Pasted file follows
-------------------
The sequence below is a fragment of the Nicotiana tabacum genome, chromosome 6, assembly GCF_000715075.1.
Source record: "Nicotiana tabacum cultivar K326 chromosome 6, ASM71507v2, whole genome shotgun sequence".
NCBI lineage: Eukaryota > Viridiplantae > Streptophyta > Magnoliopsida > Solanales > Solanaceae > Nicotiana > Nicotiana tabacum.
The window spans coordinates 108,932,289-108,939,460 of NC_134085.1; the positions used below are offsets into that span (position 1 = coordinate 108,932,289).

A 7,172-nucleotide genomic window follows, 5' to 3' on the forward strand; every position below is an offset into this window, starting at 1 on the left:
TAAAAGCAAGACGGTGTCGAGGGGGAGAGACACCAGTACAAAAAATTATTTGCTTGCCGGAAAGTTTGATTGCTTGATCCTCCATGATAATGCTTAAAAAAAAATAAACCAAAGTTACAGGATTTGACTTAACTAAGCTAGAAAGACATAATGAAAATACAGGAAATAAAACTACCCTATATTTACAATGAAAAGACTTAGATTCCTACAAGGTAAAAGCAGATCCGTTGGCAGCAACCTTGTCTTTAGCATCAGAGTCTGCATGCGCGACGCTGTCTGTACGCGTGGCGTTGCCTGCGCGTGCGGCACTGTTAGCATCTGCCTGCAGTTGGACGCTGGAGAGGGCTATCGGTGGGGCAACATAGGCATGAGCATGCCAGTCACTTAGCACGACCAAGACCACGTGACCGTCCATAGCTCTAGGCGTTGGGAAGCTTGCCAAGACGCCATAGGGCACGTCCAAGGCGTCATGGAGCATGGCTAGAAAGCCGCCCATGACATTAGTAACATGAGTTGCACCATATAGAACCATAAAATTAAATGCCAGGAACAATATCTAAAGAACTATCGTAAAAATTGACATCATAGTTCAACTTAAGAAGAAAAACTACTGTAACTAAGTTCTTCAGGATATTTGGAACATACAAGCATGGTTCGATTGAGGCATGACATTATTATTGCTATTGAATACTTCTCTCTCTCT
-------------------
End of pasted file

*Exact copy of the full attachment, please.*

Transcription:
The sequence below is a fragment of the Nicotiana tabacum genome, chromosome 6, assembly GCF_000715075.1.
Source record: "Nicotiana tabacum cultivar K326 chromosome 6, ASM71507v2, whole genome shotgun sequence".
NCBI lineage: Eukaryota > Viridiplantae > Streptophyta > Magnoliopsida > Solanales > Solanaceae > Nicotiana > Nicotiana tabacum.
The window spans coordinates 108,932,289-108,939,460 of NC_134085.1; the positions used below are offsets into that span (position 1 = coordinate 108,932,289).

A 7,172-nucleotide genomic window follows, 5' to 3' on the forward strand; every position below is an offset into this window, starting at 1 on the left:
TAAAAGCAAGACGGTGTCGAGGGGGAGAGACACCAGTACAAAAAATTATTTGCTTGCCGGAAAGTTTGATTGCTTGATCCTCCATGATAATGCTTAAAAAAAAATAAACCAAAGTTACAGGATTTGACTTAACTAAGCTAGAAAGACATAATGAAAATACAGGAAATAAAACTACCCTATATTTACAATGAAAAGACTTAGATTCCTACAAGGTAAAAGCAGATCCGTTGGCAGCAACCTTGTCTTTAGCATCAGAGTCTGCATGCGCGACGCTGTCTGTACGCGTGGCGTTGCCTGCGCGTGCGGCACTGTTAGCATCTGCCTGCAGTTGGACGCTGGAGAGGGCTATCGGTGGGGCAACATAGGCATGAGCATGCCAGTCACTTAGCACGACCAAGACCACGTGACCGTCCATAGCTCTAGGCGTTGGGAAGCTTGCCAAGACGCCATAGGGCACGTCCAAGGCGTCATGGAGCATGGCTAGAAAGCCGCCCATGACATTAGTAACATGAGTTGCACCATATAGAACCATAAAATTAAATGCCAGGAACAATATCTAAAGAACTATCGTAAAAATTGACATCATAGTTCAACTTAAGAAGAAAAACTACTGTAACTAAGTTCTTCAGGATATTTGGAACATACAAGCATGGTTCGATTGAGGCATGACATTATTATTGCTATTGAATACTTCTCTCTCTCT